- SPIN Rating:7 of 10
Label: Don Giovanni
You will never truly grasp the majesty of Marissa Paternoster until you look deeply into her eyes as she solos, which, yeah, good luck with that, even under ideal circumstances. There's her face-obscuring, bang-overhang bowl cut to contend with, for starters (don't worry, she smiles occasionally, this isn't a sullen teenager thing), not to mention that she's, like, 5'1" maybe, so unless the stage is yea high you can forget about laying eyes on her at all.
This is all worth the effort and frustration, though, because watching Marissa Paternoster solo in person is amazing.
Let's try it on record first, though, just for fun. The first eruption comes precisely 1:42 into "It All Means Nothing," the leadoff track on the fifth full-length from New Brunswick, New Jersey's finest no-collar pop-punk trio, the Screaming Females, ruled by Paternoster with an iron fist and serpentine fingers and a hilariously nonchalant bad attitude. The first minute and 41 seconds are just delightful. The profoundly satisfying unfinished-basement distortion-pedal crunch envelops you immediately. The other two (male, mild-mannered) Females (Jarrett Dougherty on drums, "King Mike" on bass) are nimble and propulsive in time-honored Buzzcocks-on-a-budget fashion. And our guitar heroine's bemused roar of a singing voice is a hoot, quite literally, with piercing highs and crater-carving lows, Carrie and Corin from Sleater-Kinney fighting for control of the same corporeal being, Halloween with a pinch of Boxing Day, Kristen Wiig impersonating Danzig. Just delightful.
But gahhh, the solo. An abrupt, shocking meteor shower of notes, fleet and fiery, a compressed symphony rife with both technical virtuosity and actual human warmth, a bracing slap in the face so casually badass all you can do is laugh. There is no substitute for witnessing this in person and realizing exactly how casual we're talking here, beholding the complete lack of affect or emotion displayed on whatever tiny portion of Paternoster's face is visible as she unleashes that fusillade of hammer-ons and shrieking bends and one-handed show-off theatrics. She acts like she's brushing her teeth. It's glorious.
Ugly struggles mightily, as all their records have — as every punk album ever born has — to replicate this feeling, to conjure somehow a live show's sense of ferocious wonder, which is, of course, very much a visual, and visceral, thing. Particularly in this case: Paternoster is so gargantuan and mesmerizing a presence that she's a constant threat to subsume the band, the stage, the crowd, the whole club, the whole city block whole. But this album comes the closest the Females ever have to bottling that lightning, mining the same sugar-grunge buzz Yuck so expertly sustains; that their lane is markedly narrow doesn't downgrade them to being a merely good band, or even an unimaginative one. "Rotten Apple" is a jaunty, hooky thrill for Paternoster's multiple daffy line-readings of "I'm a rotten appllllle" alone; "Red Hand" is an ominous, exotic, bass-driven minefield, the male Females fiercely asserting themselves; "Doom 84" blooms into an eight-minute sprawler of startling Black Sabbath grandiosity. The death howls that punctuate "Slow Birth" are pretty fantastic; live, she usually delivers them by stuffing the whole mic in her mouth and then spitting it onto the floor, another irreplaceable visual effect, but you'll get enough of the idea.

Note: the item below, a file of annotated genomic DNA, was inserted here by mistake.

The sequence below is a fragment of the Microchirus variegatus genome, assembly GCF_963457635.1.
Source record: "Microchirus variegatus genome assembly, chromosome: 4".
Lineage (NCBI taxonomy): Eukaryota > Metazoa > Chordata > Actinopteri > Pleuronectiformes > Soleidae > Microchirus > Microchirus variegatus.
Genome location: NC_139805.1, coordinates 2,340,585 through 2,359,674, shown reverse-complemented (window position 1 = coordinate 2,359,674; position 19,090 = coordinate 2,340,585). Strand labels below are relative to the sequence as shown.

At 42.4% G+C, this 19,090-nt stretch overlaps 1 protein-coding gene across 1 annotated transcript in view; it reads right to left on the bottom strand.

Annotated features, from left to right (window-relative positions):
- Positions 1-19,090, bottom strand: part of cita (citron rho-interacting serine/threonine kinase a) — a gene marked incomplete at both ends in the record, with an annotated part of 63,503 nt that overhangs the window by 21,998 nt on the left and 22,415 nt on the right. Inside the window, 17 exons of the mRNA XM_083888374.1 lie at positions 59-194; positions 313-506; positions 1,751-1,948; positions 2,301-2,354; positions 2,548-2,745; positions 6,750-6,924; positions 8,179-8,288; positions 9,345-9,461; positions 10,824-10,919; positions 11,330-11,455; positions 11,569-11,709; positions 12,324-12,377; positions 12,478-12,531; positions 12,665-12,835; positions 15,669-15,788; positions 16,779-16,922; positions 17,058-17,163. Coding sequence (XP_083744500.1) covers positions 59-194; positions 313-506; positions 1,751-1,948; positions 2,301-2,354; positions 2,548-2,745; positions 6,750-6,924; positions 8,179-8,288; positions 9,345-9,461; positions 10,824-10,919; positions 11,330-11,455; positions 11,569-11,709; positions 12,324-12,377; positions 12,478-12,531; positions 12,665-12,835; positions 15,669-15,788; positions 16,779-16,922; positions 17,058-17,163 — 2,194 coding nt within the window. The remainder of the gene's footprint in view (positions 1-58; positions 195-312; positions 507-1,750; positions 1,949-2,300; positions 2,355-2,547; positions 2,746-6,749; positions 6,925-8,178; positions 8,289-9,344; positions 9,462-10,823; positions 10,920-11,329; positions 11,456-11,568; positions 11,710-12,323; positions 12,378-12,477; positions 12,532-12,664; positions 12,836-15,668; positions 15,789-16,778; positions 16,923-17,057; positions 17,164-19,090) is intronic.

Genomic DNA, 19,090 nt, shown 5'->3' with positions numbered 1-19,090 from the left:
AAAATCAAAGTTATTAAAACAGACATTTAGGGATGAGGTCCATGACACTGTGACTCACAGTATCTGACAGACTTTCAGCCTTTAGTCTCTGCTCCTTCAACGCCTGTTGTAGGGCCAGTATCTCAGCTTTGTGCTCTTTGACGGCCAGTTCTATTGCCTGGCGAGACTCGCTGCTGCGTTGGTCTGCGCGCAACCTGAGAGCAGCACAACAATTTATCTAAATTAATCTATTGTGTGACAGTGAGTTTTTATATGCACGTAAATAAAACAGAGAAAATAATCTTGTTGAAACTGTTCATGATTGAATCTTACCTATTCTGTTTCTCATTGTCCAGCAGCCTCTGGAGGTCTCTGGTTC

Still, verily, the solos are what kill you, be they "Eruption"-style freak-outs or the (only slightly) more controlled chaos of "High," which melts down ecstatically right after Paternoster howls, "I don't get high/I can't unwiiiiiiiind." This is the climactic moment of the best rock show you've seen in years, wherein you feel compelled to grab the dude (just dudes, please) who's been blocking your view all this time and throw him into a wall. Great song, rousing album, but nonetheless: The Females need a stage to truly shine, and Paternoster needs a bigger one — she's a one-woman Wild Flag, a fire-breathing guitar heroine every bit as indispensible as ice queen St. Vincent and ADD lightning storm Marnie Stern. (This isn't the Women Who Shred ghetto, either: We're talking the best guitarists in indie rock, full stop. All you dudes oughta be ashamed.)
And so, Ugly's deep reservoir of deft melodicism is its own reward, and it wryly harnesses the friction between the band's workmanlike grit and Paternoster's young-superstar allure, but the friction's still there. All you can hope for is a wider sense of scale and possibility — more risks, more detours, more gleeful disorientation, a touch of the same absurdly ambitious fervor that elevated fellow Jersey-punk royalty, such as touring-grind-lifer poet laureate Ted Leo and magnificently deranged Civil War re-enactors Titus Andronicus. She could be bigger than all of them. Put simply, this bands needs to put out a record in which Paternoster just rages, formlessly, for 45 minutes. No hooks, no pop concessions, no apologies. Keep your feet in the van, but keep reaching for the stars.